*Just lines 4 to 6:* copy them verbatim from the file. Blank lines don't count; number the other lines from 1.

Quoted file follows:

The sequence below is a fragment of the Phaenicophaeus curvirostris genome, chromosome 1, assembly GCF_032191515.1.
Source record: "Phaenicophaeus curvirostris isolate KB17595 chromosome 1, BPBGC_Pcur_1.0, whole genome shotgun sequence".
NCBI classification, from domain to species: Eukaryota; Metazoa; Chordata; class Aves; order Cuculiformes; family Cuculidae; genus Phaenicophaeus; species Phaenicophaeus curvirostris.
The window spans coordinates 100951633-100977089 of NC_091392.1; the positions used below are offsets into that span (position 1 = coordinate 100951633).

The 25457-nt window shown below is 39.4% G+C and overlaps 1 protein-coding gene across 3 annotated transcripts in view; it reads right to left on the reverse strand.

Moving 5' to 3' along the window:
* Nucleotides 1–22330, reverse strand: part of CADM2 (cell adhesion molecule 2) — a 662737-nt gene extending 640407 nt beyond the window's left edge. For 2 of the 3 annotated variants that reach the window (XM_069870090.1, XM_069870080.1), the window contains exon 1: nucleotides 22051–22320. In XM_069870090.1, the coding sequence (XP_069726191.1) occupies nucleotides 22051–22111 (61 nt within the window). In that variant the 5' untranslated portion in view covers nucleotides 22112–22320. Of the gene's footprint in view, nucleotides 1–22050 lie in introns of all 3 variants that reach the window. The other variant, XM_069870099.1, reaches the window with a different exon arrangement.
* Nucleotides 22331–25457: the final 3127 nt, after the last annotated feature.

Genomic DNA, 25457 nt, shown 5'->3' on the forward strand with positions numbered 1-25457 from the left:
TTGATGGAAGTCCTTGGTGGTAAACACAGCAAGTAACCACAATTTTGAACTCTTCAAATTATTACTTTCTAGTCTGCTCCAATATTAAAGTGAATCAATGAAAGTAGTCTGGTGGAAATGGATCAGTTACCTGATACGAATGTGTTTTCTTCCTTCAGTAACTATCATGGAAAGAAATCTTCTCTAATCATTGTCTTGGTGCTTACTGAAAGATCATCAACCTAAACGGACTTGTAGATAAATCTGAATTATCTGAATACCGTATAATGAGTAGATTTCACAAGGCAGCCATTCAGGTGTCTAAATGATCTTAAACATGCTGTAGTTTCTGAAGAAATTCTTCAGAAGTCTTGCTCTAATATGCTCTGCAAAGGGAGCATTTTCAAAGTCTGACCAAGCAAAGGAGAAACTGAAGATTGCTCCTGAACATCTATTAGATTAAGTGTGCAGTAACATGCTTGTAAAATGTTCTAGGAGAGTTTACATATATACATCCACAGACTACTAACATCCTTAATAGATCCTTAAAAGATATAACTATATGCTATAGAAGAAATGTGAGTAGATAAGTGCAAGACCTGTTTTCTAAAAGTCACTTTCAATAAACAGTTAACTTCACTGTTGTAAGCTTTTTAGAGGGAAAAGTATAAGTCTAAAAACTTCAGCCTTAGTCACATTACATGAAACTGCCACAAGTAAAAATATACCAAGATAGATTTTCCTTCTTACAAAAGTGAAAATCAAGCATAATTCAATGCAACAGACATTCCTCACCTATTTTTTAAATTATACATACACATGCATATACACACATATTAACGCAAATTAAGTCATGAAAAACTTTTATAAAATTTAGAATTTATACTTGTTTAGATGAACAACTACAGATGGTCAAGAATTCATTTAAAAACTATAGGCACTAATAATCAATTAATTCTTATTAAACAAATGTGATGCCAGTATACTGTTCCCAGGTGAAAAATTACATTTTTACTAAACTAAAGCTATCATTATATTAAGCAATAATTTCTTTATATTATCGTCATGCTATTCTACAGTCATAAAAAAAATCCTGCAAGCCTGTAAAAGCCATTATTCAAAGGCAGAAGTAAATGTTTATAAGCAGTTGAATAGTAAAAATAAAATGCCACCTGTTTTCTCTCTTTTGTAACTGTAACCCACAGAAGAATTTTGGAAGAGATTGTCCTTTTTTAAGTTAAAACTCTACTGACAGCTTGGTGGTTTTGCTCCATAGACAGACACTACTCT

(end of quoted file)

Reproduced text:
The window spans coordinates 100951633-100977089 of NC_091392.1; the positions used below are offsets into that span (position 1 = coordinate 100951633).

The 25457-nt window shown below is 39.4% G+C and overlaps 1 protein-coding gene across 3 annotated transcripts in view; it reads right to left on the reverse strand.

Moving 5' to 3' along the window: